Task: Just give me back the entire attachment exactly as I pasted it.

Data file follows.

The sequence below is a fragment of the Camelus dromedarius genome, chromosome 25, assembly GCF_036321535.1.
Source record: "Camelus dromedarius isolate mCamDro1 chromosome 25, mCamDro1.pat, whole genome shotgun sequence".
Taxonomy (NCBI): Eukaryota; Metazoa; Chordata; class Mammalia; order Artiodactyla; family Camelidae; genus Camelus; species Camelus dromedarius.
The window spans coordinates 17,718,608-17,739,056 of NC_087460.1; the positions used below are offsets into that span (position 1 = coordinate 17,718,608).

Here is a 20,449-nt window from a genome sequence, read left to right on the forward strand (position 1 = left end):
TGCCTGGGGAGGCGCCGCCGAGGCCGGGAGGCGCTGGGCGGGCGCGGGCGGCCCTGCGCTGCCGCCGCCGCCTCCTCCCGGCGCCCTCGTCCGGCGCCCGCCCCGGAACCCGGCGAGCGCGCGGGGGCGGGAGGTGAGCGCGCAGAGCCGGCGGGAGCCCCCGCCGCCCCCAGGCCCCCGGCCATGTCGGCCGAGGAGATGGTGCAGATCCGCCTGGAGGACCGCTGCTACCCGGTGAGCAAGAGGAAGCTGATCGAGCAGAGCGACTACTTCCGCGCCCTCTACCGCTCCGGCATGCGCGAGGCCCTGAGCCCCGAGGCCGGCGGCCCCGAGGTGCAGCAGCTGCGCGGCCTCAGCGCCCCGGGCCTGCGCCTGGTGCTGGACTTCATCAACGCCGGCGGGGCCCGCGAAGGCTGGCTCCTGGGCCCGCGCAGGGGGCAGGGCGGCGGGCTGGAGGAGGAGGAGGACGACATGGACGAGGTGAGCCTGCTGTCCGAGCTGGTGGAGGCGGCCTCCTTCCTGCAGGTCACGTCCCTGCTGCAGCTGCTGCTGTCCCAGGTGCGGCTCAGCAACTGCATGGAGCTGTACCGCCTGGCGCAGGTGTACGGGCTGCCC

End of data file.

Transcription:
The sequence below is a fragment of the Camelus dromedarius genome, chromosome 25, assembly GCF_036321535.1.
Source record: "Camelus dromedarius isolate mCamDro1 chromosome 25, mCamDro1.pat, whole genome shotgun sequence".
Taxonomy (NCBI): Eukaryota; Metazoa; Chordata; class Mammalia; order Artiodactyla; family Camelidae; genus Camelus; species Camelus dromedarius.
The window spans coordinates 17,718,608-17,739,056 of NC_087460.1; the positions used below are offsets into that span (position 1 = coordinate 17,718,608).

Here is a 20,449-nt window from a genome sequence, read left to right on the forward strand (position 1 = left end):
TGCCTGGGGAGGCGCCGCCGAGGCCGGGAGGCGCTGGGCGGGCGCGGGCGGCCCTGCGCTGCCGCCGCCGCCTCCTCCCGGCGCCCTCGTCCGGCGCCCGCCCCGGAACCCGGCGAGCGCGCGGGGGCGGGAGGTGAGCGCGCAGAGCCGGCGGGAGCCCCCGCCGCCCCCAGGCCCCCGGCCATGTCGGCCGAGGAGATGGTGCAGATCCGCCTGGAGGACCGCTGCTACCCGGTGAGCAAGAGGAAGCTGATCGAGCAGAGCGACTACTTCCGCGCCCTCTACCGCTCCGGCATGCGCGAGGCCCTGAGCCCCGAGGCCGGCGGCCCCGAGGTGCAGCAGCTGCGCGGCCTCAGCGCCCCGGGCCTGCGCCTGGTGCTGGACTTCATCAACGCCGGCGGGGCCCGCGAAGGCTGGCTCCTGGGCCCGCGCAGGGGGCAGGGCGGCGGGCTGGAGGAGGAGGAGGACGACATGGACGAGGTGAGCCTGCTGTCCGAGCTGGTGGAGGCGGCCTCCTTCCTGCAGGTCACGTCCCTGCTGCAGCTGCTGCTGTCCCAGGTGCGGCTCAGCAACTGCATGGAGCTGTACCGCCTGGCGCAGGTGTACGGGCTGCCC